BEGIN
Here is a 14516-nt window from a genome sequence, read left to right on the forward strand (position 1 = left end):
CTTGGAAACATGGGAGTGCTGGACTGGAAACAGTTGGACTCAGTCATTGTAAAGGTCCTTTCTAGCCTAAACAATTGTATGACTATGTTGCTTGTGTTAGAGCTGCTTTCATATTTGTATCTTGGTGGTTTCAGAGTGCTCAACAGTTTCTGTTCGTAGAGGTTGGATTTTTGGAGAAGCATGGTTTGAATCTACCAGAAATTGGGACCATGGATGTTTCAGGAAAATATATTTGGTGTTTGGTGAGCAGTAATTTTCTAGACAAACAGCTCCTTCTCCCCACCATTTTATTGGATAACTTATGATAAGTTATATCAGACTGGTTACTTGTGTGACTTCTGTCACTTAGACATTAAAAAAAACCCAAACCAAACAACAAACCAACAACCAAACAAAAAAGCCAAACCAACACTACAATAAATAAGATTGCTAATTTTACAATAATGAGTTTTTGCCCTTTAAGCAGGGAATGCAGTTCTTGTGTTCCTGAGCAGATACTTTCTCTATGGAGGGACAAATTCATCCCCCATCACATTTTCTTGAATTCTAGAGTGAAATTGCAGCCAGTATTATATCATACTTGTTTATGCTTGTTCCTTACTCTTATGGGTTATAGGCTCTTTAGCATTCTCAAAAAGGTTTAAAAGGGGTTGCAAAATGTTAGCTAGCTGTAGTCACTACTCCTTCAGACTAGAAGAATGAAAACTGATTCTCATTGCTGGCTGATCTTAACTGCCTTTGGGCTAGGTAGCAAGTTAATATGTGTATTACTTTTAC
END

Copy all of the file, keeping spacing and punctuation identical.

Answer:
Here is a 14516-nt window from a genome sequence, read left to right on the forward strand (position 1 = left end):
CTTGGAAACATGGGAGTGCTGGACTGGAAACAGTTGGACTCAGTCATTGTAAAGGTCCTTTCTAGCCTAAACAATTGTATGACTATGTTGCTTGTGTTAGAGCTGCTTTCATATTTGTATCTTGGTGGTTTCAGAGTGCTCAACAGTTTCTGTTCGTAGAGGTTGGATTTTTGGAGAAGCATGGTTTGAATCTACCAGAAATTGGGACCATGGATGTTTCAGGAAAATATATTTGGTGTTTGGTGAGCAGTAATTTTCTAGACAAACAGCTCCTTCTCCCCACCATTTTATTGGATAACTTATGATAAGTTATATCAGACTGGTTACTTGTGTGACTTCTGTCACTTAGACATTAAAAAAAACCCAAACCAAACAACAAACCAACAACCAAACAAAAAAGCCAAACCAACACTACAATAAATAAGATTGCTAATTTTACAATAATGAGTTTTTGCCCTTTAAGCAGGGAATGCAGTTCTTGTGTTCCTGAGCAGATACTTTCTCTATGGAGGGACAAATTCATCCCCCATCACATTTTCTTGAATTCTAGAGTGAAATTGCAGCCAGTATTATATCATACTTGTTTATGCTTGTTCCTTACTCTTATGGGTTATAGGCTCTTTAGCATTCTCAAAAAGGTTTAAAAGGGGTTGCAAAATGTTAGCTAGCTGTAGTCACTACTCCTTCAGACTAGAAGAATGAAAACTGATTCTCATTGCTGGCTGATCTTAACTGCCTTTGGGCTAGGTAGCAAGTTAATATGTGTATTACTTTTAC